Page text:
John B. Bean, a flyer with 17 years experience, made the following report in a letter dated February 7, 1953.
After stopping at the Purchasing Office of the Atomic Energy Commission Research Facilities near Livermore, CA, I was driving North on the road which runs parallel to the eastern fence bounding the Commission properties.
Immediately opposite the northeast corner of the fence, I pulled over to the side of the road in order to stop and check some papers which I had in my briefcase behind the front seat of my car.
In order to do this, I opened the door and stepped out of the car, thus facing southward.
Having finished removing the papers from the briefcase, I was about to climb into the car again when I heard the sound of airplane engines overhead coming in from an easterly direction. It was a DC-6 letting down in the direction of Oakland Municipal Airport, which is to the west of Livermore.
Estimated altitude of this aircraft was 2,500' to 3,000'.
As the DC-6 proceeded westward, I was about to take my hand down from my eyes when I noticed a small, whitish object proceeding southward on a course which had just brought it across the commission property.
My initial reaction was that it was some sort of plant fiber floating in the air. Since this was the first clear, sunny day in several weeks and the atmosphere was very spring like, it was a perfectly natural reaction.
It occurred to me that we are still in the middle of winter and, insofar as I knew, there were no plants which were giving off any white fibrous substance into the air at this time. As this realization came to me, I also noticed that this object was moving directly away from me at a very rapid rate of departure.
It began a shallow left turn and at that point I could see that it was perfectly round and had a metallic sheen somewhat similar to that of aluminum with a satin finish. I believe another term for this type of finish on aluminum is known as brushed aluminum. It did not have a sharp glint which one often sees when light is reflected from a conventional aluminum aircraft.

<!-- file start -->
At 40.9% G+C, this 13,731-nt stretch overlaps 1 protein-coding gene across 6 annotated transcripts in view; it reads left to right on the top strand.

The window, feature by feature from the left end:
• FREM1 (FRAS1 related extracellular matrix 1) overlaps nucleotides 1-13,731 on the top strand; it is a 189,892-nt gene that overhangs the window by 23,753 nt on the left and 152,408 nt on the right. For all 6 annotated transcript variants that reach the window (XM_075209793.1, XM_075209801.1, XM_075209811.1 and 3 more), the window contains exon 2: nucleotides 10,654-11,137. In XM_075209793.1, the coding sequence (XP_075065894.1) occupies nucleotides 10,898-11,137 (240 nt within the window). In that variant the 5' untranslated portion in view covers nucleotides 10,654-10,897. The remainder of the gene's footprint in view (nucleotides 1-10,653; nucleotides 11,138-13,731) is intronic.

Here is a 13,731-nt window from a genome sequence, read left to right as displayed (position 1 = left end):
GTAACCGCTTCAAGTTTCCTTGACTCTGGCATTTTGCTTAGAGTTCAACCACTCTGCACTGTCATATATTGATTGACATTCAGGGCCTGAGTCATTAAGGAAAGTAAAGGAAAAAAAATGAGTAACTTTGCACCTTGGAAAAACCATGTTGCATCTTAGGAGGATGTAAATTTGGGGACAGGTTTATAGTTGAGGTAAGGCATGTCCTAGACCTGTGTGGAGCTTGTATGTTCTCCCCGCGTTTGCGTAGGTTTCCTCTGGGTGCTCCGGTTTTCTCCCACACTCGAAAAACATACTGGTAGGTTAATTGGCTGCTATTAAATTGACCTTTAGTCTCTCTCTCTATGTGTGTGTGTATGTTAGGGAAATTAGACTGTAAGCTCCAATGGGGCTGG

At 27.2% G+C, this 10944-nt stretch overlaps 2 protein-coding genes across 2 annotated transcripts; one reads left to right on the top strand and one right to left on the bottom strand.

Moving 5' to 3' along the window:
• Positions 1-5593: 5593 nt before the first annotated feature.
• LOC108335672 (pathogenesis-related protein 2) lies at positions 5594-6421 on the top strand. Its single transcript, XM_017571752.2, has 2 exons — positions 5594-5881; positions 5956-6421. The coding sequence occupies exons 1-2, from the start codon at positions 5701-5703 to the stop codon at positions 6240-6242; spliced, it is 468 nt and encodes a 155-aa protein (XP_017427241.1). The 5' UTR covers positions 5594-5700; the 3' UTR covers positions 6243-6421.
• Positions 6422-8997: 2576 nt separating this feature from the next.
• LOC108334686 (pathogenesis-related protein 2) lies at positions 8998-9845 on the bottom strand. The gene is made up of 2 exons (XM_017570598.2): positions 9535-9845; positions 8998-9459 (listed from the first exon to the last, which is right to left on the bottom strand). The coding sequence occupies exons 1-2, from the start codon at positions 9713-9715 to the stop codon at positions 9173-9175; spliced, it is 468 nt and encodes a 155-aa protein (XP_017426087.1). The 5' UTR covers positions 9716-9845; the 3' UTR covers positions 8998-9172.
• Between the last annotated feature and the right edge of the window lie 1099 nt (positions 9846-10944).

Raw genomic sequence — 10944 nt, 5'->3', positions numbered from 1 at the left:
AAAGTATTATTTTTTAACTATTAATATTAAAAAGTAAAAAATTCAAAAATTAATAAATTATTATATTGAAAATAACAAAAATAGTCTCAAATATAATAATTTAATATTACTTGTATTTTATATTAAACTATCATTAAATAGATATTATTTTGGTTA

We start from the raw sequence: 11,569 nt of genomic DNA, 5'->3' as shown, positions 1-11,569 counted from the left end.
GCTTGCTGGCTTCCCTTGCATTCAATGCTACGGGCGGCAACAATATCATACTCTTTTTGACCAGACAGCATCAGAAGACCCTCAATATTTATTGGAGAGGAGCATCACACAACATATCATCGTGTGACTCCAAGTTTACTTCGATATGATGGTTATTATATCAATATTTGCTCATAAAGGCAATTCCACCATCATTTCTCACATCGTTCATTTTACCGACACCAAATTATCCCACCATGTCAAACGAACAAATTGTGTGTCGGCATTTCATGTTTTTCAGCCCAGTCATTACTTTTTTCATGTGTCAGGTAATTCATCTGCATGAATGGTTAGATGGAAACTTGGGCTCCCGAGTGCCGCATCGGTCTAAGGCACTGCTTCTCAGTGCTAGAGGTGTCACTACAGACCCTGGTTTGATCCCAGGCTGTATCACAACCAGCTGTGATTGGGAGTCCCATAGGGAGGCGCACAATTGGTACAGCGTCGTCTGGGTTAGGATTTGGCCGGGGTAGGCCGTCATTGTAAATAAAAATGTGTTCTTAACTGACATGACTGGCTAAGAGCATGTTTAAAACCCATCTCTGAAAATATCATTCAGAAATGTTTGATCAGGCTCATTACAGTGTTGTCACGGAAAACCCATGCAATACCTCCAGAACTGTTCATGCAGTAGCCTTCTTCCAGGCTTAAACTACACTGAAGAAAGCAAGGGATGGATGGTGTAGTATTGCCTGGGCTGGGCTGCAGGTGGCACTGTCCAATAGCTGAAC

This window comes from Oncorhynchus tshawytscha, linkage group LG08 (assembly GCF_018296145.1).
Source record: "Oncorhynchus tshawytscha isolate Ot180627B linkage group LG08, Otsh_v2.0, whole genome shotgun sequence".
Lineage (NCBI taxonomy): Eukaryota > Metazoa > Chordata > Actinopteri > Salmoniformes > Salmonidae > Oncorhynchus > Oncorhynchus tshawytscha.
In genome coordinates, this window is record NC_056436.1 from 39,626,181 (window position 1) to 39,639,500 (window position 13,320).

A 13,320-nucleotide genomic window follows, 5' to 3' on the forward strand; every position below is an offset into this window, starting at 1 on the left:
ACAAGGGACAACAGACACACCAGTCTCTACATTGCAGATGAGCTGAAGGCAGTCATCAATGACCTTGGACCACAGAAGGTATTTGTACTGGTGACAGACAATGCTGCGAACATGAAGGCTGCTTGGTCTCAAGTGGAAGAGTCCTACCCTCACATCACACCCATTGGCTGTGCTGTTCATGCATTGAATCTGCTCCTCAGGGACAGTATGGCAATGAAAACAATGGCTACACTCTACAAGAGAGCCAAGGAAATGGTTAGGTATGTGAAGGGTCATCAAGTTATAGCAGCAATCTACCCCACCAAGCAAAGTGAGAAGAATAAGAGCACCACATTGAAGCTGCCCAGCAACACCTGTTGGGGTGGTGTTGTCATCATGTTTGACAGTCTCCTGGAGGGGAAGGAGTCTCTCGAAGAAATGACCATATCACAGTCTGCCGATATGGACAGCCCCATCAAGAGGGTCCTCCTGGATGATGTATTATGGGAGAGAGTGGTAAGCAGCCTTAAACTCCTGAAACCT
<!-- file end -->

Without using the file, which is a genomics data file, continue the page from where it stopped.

The light was more diffused and whitish in color.
Having gathered my wits about me to this extent, I followed its course and suddenly it began to alter direction, at first seemingly heading due South again, and then making a steep right hand turn.
It also began to climb at the most terrific rate of ascent that I have ever witnessed. I should like to say casually at this point that only the week previously I had watched 2 swept wing F-86’s chasing tails near Hamilton Field late one evening.
Both F-86’s had remained relatively stationary over one spot and I had an excellent opportunity to watch them in several merry go rounds. A number of times they each climbed almost vertically, but their speed was insignificant compared to the speed at which this object was able to climb and execute a sharp right turn.
The moment the object began its climb, I started a count of 1,000, 2,000, 3,000. By the time the count of 3,000 had been reached the object disappeared from sight.
At this moment, coming in from the East on a due westerly heading, at an altitude somewhat lower than that at which I had sighted the disk, was a jet. It was leaving a very definite contrail all the way across the sky and was on a collision course with that of the disk prior to its rapid ascent.
When I say collision course, I mean that directionally both objects were on a collision course but that actually they were separated by several thousand feet of altitude.
However, it occurred to me that the disk might have taken evasive action in order to avoid the jet.
“The jet proceeded on its course due West and to the South of the Atomic Energy Commission grounds and at a point approximately over Hayward or Castro Valley turned and headed due North.
The interesting facts about this sighting were that I had 3 distinct types of aircraft within my sight range simultaneously so that it was possible to evaluate their relative speeds. Thus there was no question that the disk like object had far more power and far more rapid maneuverability than the others.
An additional interesting factor to be kept in mind is that, where as the jet was leaving a distinct contrail at the higher altitude, the white disk left no contrail whatsoever. Neither of the higher aircraft made any sound. However, both of them were well to the South of my position and the wind was blowing from me toward them at about 15 to 20 knots.
Actually I imagine the correct direction of the wind was approximately northnorthwest.
As soon as the sighting was over, I glanced at my watch and noticed the time to be 3:43 p.m.. The date again was the afternoon of January 27, 1953 and the atmospheric conditions were ceiling And visibility unrestricted.
In closing, there is one other factor which may be of interest.
The whole elapsed time from the original sighting to the disappearance of the disk was approximately 9 seconds in my estimation.
It may have been slightly longer, but certainly no shorter.
3 of those seconds were counted time, 3 or 4 of them were observed time when I had my wits about me, and the other 2 to 4 were initial reaction time.